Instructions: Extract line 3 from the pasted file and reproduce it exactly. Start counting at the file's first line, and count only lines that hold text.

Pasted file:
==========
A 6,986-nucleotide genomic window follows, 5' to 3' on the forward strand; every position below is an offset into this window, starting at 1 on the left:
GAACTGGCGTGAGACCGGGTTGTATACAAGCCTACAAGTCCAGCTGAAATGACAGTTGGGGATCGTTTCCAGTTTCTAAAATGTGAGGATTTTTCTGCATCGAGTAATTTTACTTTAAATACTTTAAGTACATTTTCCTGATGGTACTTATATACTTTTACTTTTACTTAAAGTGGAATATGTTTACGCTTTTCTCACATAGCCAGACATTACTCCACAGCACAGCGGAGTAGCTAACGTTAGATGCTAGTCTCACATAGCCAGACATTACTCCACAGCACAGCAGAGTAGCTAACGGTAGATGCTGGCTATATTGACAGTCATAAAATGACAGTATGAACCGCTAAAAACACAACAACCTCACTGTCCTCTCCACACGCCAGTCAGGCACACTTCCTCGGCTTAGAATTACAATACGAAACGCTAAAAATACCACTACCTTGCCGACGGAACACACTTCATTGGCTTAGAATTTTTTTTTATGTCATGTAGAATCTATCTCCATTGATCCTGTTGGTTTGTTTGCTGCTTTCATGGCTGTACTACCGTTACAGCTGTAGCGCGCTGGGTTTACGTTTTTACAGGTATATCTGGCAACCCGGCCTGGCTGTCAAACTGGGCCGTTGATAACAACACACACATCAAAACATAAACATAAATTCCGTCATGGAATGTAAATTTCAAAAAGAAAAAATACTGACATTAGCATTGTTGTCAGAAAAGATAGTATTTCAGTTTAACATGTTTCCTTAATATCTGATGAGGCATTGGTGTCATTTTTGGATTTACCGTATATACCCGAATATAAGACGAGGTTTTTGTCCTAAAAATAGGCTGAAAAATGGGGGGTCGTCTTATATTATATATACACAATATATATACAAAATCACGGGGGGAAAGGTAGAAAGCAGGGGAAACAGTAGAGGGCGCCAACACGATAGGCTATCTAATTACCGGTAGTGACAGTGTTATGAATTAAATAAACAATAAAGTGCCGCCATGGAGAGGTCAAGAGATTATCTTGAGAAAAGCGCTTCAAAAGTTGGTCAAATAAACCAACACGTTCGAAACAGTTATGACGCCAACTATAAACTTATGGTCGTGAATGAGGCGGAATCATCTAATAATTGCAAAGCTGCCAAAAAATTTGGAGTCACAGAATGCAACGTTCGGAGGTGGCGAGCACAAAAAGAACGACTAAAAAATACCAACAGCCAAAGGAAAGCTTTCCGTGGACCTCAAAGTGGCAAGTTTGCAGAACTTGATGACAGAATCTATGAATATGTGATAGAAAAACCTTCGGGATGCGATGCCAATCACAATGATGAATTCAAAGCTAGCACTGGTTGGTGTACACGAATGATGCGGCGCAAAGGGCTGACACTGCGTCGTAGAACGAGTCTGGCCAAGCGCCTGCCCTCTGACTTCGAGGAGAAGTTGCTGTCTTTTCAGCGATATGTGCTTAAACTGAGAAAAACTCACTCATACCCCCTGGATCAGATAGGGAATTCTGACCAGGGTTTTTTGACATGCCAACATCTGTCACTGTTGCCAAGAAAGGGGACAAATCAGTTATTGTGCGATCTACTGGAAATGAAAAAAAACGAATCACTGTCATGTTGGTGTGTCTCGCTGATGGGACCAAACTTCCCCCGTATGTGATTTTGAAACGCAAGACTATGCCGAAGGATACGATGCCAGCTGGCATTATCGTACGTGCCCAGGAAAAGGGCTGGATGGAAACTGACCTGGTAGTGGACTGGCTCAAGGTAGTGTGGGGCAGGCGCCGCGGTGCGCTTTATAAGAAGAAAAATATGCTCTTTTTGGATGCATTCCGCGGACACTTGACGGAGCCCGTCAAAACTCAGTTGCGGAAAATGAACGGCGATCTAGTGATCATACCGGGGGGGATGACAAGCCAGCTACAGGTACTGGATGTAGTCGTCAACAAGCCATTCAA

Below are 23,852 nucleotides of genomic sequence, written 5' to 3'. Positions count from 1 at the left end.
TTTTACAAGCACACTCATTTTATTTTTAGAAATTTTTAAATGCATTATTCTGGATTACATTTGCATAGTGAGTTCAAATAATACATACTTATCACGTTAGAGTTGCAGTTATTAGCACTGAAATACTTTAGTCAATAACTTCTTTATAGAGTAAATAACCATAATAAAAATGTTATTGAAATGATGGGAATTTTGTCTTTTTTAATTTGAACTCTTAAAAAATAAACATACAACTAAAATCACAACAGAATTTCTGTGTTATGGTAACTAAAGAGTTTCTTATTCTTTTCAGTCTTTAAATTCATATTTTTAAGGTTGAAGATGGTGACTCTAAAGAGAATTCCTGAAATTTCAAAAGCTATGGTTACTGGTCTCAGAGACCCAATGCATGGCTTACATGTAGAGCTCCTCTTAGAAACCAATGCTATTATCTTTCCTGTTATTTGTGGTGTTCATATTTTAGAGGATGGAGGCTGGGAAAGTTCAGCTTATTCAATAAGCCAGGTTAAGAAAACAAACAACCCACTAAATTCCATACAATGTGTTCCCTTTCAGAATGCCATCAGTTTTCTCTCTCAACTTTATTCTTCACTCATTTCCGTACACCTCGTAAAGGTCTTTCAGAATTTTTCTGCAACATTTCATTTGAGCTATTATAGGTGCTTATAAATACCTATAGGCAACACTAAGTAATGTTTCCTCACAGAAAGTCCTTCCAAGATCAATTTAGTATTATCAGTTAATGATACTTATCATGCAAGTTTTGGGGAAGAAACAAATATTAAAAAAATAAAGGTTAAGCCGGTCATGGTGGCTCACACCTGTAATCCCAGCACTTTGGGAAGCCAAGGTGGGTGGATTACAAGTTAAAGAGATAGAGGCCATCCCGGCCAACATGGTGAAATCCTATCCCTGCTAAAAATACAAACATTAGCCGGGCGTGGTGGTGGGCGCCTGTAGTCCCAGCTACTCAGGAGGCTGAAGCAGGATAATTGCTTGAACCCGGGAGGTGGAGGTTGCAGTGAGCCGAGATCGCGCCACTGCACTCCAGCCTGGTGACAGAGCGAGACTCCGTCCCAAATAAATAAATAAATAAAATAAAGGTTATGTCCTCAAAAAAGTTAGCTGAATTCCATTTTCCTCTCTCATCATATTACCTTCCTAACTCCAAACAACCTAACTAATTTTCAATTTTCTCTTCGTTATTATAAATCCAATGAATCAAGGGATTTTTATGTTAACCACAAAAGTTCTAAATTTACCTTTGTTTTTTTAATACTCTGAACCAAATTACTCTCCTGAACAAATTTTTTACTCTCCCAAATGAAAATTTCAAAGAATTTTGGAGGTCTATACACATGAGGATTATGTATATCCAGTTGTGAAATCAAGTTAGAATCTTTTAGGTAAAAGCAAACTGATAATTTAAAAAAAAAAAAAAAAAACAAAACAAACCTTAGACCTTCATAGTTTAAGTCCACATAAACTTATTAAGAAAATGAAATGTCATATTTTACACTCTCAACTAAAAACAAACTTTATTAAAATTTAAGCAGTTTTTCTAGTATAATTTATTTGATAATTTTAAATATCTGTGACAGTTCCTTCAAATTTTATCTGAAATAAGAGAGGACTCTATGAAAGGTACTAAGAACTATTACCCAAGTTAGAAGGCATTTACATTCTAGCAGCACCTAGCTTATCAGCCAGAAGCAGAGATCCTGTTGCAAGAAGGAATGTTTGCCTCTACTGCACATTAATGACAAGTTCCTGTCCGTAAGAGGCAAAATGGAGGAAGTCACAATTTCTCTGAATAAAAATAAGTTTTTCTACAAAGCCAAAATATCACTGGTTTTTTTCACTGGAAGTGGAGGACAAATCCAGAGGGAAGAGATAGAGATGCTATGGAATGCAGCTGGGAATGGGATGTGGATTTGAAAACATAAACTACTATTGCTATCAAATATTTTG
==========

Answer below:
Below are 23,852 nucleotides of genomic sequence, written 5' to 3'. Positions count from 1 at the left end.